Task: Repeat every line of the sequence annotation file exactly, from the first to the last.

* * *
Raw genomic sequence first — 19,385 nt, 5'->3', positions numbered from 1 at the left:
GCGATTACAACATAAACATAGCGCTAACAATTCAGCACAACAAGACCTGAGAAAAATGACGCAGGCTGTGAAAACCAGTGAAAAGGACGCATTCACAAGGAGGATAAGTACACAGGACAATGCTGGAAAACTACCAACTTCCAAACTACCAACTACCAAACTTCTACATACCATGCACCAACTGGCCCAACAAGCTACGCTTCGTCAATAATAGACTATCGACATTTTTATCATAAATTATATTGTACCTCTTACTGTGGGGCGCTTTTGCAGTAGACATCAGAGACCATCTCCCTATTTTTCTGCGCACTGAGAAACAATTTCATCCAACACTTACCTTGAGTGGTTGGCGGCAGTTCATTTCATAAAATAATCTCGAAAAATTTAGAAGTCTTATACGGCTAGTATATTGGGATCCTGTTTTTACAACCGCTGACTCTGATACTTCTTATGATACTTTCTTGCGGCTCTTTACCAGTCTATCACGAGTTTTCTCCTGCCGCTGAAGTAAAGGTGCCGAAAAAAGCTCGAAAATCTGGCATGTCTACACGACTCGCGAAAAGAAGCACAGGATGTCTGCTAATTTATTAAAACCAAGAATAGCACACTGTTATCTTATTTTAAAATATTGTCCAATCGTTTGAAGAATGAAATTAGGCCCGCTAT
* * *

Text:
Raw genomic sequence first — 19,385 nt, 5'->3', positions numbered from 1 at the left:
GCGATTACAACATAAACATAGCGCTAACAATTCAGCACAACAAGACCTGAGAAAAATGACGCAGGCTGTGAAAACCAGTGAAAAGGACGCATTCACAAGGAGGATAAGTACACAGGACAATGCTGGAAAACTACCAACTTCCAAACTACCAACTACCAAACTTCTACATACCATGCACCAACTGGCCCAACAAGCTACGCTTCGTCAATAATAGACTATCGACATTTTTATCATAAATTATATTGTACCTCTTACTGTGGGGCGCTTTTGCAGTAGACATCAGAGACCATCTCCCTATTTTTCTGCGCACTGAGAAACAATTTCATCCAACACTTACCTTGAGTGGTTGGCGGCAGTTCATTTCATAAAATAATCTCGAAAAATTTAGAAGTCTTATACGGCTAGTATATTGGGATCCTGTTTTTACAACCGCTGACTCTGATACTTCTTATGATACTTTCTTGCGGCTCTTTACCAGTCTATCACGAGTTTTCTCCTGCCGCTGAAGTAAAGGTGCCGAAAAAAGCTCGAAAATCTGGCATGTCTACACGACTCGCGAAAAGAAGCACAGGATGTCTGCTAATTTATTAAAACCAAGAATAGCACACTGTTATCTTATTTTAAAATATTGTCCAATCGTTTGAAGAATGAAATTAGGCCCGCTAT